New coach or not, Essendon need direction

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Matthew Knights during the AFL Round 03 match between the Carlton Blues and the Essendon Bombers at the MCG, Melbourne.

Matthew Knights during the AFL Round 03 match between the Carlton Blues and the Essendon Bombers at the MCG, Melbourne.

Even if Matthew Knights is replaced at the end of the season, a prospect that’s becoming increasingly likely, those at Essendon desperately need to sit down and have a good hard look at their club.

Make no mistake, the idea of getting rid of Knights is looking more sensible by the week. Losing at home to a side stuck on the bottom of the ladder, as the Bombers did against West Coast over the weekend, hardly helps his cause.

Neither does the fact Essendon have conceded more points than any other team this season.

Neither does the fact Mark Williams is now on the market, as is Dean Laidley.

Neither does the fact the Essendon chairman, David Evans, failed to guarantee his future – after already labelling a finals appearance as a “par result” for this season.

And neither does James Hird’s post-game comments, for that matter, especially after the criticism from Matthew Lloyd and Scott Lucas earlier in the year.

But changing the coach simply cannot be the only course of action the club takes this off-season. In fact, determining the coach should be secondary to getting on top of a few, far more pressing, issues.

A number of comments made by Evans suggest the club holds an overly-optimistic view of where the team is at and where it’s going.

This off-season, Essendon need to get realistic. They need to drop the talk of par results and what year they’ll start contending. They need to figure out where they are really at, where they’re going and, most important of all, how they are going to get there.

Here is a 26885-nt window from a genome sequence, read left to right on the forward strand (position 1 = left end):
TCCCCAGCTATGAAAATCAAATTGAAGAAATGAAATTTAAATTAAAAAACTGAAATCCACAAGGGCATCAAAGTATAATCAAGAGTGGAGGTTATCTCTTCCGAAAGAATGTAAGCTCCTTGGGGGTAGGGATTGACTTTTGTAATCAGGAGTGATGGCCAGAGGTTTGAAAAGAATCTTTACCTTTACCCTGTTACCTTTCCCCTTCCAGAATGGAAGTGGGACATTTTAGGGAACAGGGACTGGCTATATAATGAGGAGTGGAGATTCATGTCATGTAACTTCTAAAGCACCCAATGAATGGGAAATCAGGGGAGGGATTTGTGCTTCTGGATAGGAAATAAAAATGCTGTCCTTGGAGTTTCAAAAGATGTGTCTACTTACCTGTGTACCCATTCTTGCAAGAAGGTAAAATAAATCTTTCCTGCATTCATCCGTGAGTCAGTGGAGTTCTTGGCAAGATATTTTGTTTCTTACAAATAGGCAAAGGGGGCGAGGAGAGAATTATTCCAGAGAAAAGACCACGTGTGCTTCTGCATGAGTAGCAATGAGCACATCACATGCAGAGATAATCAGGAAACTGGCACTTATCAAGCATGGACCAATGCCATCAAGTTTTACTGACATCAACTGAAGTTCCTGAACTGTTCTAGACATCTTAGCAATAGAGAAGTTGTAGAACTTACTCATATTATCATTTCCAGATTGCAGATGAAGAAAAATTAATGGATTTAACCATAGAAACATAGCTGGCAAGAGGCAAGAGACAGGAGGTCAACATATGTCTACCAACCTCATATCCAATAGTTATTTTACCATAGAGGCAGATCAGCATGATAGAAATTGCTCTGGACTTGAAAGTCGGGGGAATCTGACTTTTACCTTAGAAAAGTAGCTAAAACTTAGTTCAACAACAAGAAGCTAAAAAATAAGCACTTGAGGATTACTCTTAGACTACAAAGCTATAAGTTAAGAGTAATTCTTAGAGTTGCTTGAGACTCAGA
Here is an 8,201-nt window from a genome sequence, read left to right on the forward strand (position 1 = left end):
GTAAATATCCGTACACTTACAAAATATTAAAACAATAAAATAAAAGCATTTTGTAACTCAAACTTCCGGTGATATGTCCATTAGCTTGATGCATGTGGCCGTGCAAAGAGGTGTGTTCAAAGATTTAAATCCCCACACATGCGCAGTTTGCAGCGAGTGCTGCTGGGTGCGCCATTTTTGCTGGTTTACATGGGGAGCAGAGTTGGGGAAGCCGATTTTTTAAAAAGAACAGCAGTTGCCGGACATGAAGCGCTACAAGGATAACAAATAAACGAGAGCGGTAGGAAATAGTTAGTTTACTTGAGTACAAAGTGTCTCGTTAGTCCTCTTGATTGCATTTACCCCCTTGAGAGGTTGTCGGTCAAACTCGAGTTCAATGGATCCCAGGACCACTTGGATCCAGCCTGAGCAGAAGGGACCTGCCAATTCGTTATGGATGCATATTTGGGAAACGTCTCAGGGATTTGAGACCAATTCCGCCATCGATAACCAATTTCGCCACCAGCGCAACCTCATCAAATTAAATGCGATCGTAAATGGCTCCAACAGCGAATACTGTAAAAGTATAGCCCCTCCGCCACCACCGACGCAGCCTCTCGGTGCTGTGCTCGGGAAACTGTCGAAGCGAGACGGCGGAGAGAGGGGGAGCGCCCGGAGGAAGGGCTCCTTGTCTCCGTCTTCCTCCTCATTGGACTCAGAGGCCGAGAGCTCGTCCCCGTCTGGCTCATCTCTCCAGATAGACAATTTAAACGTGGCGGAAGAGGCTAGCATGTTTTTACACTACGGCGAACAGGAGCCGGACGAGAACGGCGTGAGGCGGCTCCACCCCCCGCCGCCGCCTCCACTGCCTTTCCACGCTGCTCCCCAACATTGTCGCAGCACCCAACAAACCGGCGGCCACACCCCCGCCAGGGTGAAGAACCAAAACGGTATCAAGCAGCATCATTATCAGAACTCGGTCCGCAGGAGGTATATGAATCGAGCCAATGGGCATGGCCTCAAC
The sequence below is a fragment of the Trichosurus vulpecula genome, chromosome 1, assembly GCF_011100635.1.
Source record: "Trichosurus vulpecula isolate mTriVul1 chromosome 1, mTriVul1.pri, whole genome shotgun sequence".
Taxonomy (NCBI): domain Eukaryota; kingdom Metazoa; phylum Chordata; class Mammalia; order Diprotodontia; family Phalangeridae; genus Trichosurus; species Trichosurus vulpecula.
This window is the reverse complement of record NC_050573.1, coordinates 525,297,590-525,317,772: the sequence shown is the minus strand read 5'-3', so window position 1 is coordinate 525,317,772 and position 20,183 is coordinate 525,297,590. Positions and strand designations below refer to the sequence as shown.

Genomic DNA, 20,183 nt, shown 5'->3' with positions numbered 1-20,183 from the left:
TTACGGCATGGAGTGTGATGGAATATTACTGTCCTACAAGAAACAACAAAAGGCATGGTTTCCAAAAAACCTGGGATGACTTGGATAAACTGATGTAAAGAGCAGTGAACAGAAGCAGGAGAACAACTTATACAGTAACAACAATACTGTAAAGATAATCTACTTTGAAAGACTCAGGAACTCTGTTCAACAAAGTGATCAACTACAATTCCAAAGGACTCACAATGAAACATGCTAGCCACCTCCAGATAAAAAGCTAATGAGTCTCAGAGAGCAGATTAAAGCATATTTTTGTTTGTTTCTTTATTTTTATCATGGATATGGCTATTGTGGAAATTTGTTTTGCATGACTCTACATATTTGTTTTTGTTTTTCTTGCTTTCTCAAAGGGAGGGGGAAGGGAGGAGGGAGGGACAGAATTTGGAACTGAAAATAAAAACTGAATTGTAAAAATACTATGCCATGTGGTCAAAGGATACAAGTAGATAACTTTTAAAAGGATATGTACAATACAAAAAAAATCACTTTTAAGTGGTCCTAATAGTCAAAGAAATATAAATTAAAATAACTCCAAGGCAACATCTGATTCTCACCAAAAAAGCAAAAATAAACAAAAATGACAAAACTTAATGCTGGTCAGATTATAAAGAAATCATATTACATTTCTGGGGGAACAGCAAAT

They also need to figure out how to navigate two years of compromised drafts. Trading one or two senior players in return for Gold Coast or GWS draft picks wouldn’t seem like the worst idea.

It may seem a bit drastic, or to some it may seem unnecessary, but one look at the stockpile of young talent the Bombers possess shows how important it is for the club to not waste these next few years.

Paddy Ryder is 22. Tayte Pears is 20. Michael Hurley is 19. David Zaharakis is 20. Travis Colyer is 18. Jake Melksham is 18. Scott Gumbleton is 21. There are others, some recently-drafted, that are also young and filled with potential.

Plus, certain members of the “older guard” aren’t all that old. Captain and star Jobe Watson is just 25, for example.

It may not seem like it right at this minute, but a great team can be built around these players. It’s the responsibility of the club as a whole – not just the coach – to not squander the opportunity.

The 26,991 attendance figure from Saturday night – the lowest crowd for a Bombers game at Etihad Stadium, once the club’s fortress – shows that the fans expect more.

Let’s just hope the club reacts not with a knee-jerk reaction, but with a measured and considered response that will put them back on track.

Michael DiFabrizio is completing his journalism degree. As an AFL writer, he has been an expert columnist at The Roar since 2009, and appeared in The Age and on ABC television and radio. Follow Michael on twitter @mdifabrizio

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